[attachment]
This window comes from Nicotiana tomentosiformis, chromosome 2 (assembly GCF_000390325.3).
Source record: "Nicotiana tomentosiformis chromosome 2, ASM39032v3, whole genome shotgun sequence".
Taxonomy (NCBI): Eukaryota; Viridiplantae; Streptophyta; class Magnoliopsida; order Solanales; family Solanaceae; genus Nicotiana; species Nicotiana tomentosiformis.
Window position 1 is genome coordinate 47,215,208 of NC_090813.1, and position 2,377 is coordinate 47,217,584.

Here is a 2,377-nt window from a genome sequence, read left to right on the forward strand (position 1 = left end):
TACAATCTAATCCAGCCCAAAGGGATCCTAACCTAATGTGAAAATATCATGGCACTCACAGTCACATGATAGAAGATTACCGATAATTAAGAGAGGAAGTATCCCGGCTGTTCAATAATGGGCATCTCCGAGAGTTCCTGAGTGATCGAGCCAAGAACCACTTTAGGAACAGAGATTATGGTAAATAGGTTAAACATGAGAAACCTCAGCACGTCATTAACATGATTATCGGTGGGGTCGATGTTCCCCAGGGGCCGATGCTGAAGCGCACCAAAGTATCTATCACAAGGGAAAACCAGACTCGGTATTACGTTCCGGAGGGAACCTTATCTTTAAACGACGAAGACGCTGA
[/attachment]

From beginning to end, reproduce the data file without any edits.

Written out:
This window comes from Nicotiana tomentosiformis, chromosome 2 (assembly GCF_000390325.3).
Source record: "Nicotiana tomentosiformis chromosome 2, ASM39032v3, whole genome shotgun sequence".
Taxonomy (NCBI): Eukaryota; Viridiplantae; Streptophyta; class Magnoliopsida; order Solanales; family Solanaceae; genus Nicotiana; species Nicotiana tomentosiformis.
Window position 1 is genome coordinate 47,215,208 of NC_090813.1, and position 2,377 is coordinate 47,217,584.

Here is a 2,377-nt window from a genome sequence, read left to right on the forward strand (position 1 = left end):
TACAATCTAATCCAGCCCAAAGGGATCCTAACCTAATGTGAAAATATCATGGCACTCACAGTCACATGATAGAAGATTACCGATAATTAAGAGAGGAAGTATCCCGGCTGTTCAATAATGGGCATCTCCGAGAGTTCCTGAGTGATCGAGCCAAGAACCACTTTAGGAACAGAGATTATGGTAAATAGGTTAAACATGAGAAACCTCAGCACGTCATTAACATGATTATCGGTGGGGTCGATGTTCCCCAGGGGCCGATGCTGAAGCGCACCAAAGTATCTATCACAAGGGAAAACCAGACTCGGTATTACGTTCCGGAGGGAACCTTATCTTTAAACGACGAAGACGCTGA